ON DUPLICATE KEY UPDATE for a specific column?

In a few different database managers, using the INSERT ON DUPLICATE KEY UPDATE clause can be used to UPDATE a row instead of INSERT if the INSERT causes a duplicate in any UNIQUE column or PRIMARY KEY.

However, I was wondering, is it possible to achieve the same functionality but only for a specific column? That is, when UNIQUE column X tries to INSERT a duplicate, it gets updated instead. But when UNIQUE column Y tries to INSERT a duplicate, it still throws an error?


If I have a table with two unique columns.
  UNIQUE               UNIQUE
    V                    V
| row  | Description | Bay    |
|    0 | Things      | 2      |
|    1 | KnickKnacks | 4      |

And one of the columns (titled ‘row’ in this example) tries to INSERT a duplicate value, it UPDATEs the whole entry, but when the other column (‘Bay’ in this example) tries to INSERT a duplicate value, it fails and throws an error.

Is it possible to do that in one statement like you can with the regular clause?

    INSERT INTO tableName (row, Description, Bay)
    VALUES (rowNum, "desc", "bayNum")
    ON DUPLICATE KEY UPDATE Description = "desc", Bay = "bayNum";

How would I accomplish this? Thanks a lot!

It sounds like there is a problem somewhere. How about tell us about the overall problem/task you are trying to solve with this attempt. What is the big picture of what you have going on?

no, sorry

I have a table that keeps track of different attributes of a set of products. Each column is a different attribute, each row is a different item.

I use a column named ‘row’ as essentially an ‘id’ column but with some other specific functionality. When the user submits a change to the product table, if they try to update the info of an item that already has a row (i.e. already has that ‘row’ number in the table) then I want it to update that row with the new info.
If they try an update a different UNIQUE column with a duplicate value from another row, I want an error to be thrown.

The ‘row’ column is always guaranteed to be UNIQUE. It can’t be determined ahead of time which other rows will be UNIQUE (the user chooses that based on some other program functionality).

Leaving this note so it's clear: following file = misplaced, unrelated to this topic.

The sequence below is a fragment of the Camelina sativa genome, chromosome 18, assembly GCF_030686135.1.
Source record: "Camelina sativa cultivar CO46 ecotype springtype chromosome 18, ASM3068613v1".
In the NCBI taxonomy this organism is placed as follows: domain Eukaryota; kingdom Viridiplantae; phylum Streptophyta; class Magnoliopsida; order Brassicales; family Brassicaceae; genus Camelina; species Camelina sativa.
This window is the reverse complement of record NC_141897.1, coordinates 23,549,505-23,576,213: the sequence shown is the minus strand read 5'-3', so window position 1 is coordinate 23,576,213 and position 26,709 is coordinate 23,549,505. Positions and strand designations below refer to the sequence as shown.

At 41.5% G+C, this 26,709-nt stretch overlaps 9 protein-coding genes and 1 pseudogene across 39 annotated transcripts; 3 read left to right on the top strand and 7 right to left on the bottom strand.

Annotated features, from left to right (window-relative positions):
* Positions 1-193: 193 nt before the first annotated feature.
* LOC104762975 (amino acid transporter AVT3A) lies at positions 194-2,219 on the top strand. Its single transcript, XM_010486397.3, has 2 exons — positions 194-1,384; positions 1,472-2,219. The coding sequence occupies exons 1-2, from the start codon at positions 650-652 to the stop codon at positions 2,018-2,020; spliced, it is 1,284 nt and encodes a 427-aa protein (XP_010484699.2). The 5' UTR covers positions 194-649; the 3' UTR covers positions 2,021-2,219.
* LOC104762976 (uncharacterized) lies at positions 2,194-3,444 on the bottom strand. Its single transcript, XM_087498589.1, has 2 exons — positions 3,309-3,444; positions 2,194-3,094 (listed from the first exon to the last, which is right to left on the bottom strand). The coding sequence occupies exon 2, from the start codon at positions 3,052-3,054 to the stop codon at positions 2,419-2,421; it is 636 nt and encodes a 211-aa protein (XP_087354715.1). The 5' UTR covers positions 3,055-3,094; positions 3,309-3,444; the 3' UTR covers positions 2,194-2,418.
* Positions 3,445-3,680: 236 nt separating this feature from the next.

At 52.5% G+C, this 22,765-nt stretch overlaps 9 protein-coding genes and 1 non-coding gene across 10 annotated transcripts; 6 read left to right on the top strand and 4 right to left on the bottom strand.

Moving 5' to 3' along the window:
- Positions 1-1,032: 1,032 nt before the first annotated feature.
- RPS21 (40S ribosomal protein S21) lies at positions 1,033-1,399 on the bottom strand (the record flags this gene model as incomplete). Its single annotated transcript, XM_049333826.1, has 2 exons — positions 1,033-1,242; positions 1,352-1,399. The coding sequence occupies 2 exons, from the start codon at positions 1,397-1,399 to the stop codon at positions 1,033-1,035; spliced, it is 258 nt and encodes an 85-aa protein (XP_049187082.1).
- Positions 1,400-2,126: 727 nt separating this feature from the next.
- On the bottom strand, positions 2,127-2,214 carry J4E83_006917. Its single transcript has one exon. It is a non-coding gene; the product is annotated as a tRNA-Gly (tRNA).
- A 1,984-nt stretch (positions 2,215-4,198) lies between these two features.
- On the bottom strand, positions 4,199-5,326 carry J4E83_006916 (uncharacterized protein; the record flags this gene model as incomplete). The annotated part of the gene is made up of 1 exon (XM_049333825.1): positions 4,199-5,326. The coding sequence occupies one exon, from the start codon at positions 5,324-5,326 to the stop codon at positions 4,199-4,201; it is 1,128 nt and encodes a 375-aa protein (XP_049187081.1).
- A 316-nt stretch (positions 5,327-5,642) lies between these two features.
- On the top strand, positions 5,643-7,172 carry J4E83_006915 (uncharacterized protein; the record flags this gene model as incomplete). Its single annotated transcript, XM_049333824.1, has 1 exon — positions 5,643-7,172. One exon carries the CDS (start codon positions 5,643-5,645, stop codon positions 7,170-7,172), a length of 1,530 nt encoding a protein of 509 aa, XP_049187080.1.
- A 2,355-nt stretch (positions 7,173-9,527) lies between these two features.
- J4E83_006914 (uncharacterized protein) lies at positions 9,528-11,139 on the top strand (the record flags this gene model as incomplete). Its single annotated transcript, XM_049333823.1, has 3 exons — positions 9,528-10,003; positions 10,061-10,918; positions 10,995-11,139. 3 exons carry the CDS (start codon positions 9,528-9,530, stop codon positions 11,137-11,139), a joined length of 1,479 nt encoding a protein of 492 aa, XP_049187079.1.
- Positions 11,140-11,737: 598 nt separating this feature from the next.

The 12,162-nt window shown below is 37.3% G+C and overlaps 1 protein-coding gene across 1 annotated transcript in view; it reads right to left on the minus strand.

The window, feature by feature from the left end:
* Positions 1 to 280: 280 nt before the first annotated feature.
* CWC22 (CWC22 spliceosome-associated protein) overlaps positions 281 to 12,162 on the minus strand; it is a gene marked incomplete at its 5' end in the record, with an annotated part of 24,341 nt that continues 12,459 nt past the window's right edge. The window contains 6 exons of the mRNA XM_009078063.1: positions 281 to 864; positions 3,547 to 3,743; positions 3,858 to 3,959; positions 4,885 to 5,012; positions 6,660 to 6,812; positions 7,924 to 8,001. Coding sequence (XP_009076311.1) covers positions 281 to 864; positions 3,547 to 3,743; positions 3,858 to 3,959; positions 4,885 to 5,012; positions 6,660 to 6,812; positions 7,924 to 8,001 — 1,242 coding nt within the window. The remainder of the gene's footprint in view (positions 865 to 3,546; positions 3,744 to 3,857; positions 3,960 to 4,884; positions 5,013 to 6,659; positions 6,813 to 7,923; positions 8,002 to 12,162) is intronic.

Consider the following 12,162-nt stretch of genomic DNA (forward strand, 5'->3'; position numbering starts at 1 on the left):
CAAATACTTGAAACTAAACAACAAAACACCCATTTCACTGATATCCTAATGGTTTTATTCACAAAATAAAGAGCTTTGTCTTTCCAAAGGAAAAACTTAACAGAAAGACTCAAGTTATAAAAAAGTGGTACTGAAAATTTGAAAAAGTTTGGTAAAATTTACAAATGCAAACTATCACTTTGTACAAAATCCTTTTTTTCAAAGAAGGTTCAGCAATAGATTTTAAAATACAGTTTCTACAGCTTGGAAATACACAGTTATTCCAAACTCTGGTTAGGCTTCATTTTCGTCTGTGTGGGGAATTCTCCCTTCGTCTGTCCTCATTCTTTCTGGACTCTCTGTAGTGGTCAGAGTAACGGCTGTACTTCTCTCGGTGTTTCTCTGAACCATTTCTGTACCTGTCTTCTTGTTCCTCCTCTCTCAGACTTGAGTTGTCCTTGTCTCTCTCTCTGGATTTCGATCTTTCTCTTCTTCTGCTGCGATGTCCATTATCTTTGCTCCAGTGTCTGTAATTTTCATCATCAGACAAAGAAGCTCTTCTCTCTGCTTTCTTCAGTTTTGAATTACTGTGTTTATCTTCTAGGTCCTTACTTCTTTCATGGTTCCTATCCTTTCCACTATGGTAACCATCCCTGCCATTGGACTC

You have a database design problem. Post an SQL dump of your DB with a few sample records so we can help you out.

This is a small database and I’m actually designing it right now, so I don’t have any full records to share yet. What would you identify as the design problems based on the previous description?

P.S. the table names, column names, and if each column will/will not be UNIQUE is determined dynamically. It is all based on info the user enters into a form.

Learn about Database Normalization.

There should not be a column for every attribute.

Alright, thanks, I’ll take a look at it soon.
Apologies for not knowing about this before; I’m mostly self-taught in this area.

We all started at the beginning…

what alternative would you suggest?

because that sounds fine to me

example: an employee table, where each employee is one row, and there is a column for every employee attribute

how else would you do it?

I am surprised you in particular are asking that. Before I answer, what if an entity, whatever it may be has hundreds of “attributes”, either as a single entity or several different entities that have attributes that have nothing to do with another entity. Are you really advocating potentially endless columns to handle attributes.

A simple product example for shoes and shirts. They could share some attributes such as color, but they also can have unique attributes. Add in another product with unique attributes and now throw in even more columns?

subtype/supertype tables – product is the supertype, each subtype has its own attributes

maybe let OP determine whether this is appropriates? so far, we’ve seen only row, Description, and Bay

I agree. I asked OP in PM for his data info. Also agree with the other tables depending on what exactly is going on.

Well the thing is, I have a set of tables and each of them represents a supplier that my company buys from. Each of the tables contains some common items that my company orders from that supplier, and some different attributes you might want to edit about items you are ordering. Each row is an item, and each column is the different attributes you can edit about the item.

Now the reason I have each row as an item is because I am just creating the database as a useful resource for an “autofill” function on another page. We’re not uploading every item from all of the suppliers’ catalogs to our database. We’re just creating some default items that the employees (who are doing the ordering) can select from when placing an order to a supplier, instead of forcing them to manually re-type all the information for each item every time.

When they select an item that we have in our database (because it shows up in the autocomplete), I use the rest of the attributes in the database to autofill in the rest of the fields. So if they select “poster board” I autofill the “size” and “color” attributes based on the size/color we usually order, which is stored in our database.

That’s some really fast context for it, I’ll explain more and respond to @benanamen’s private message in a few hours when I have time.

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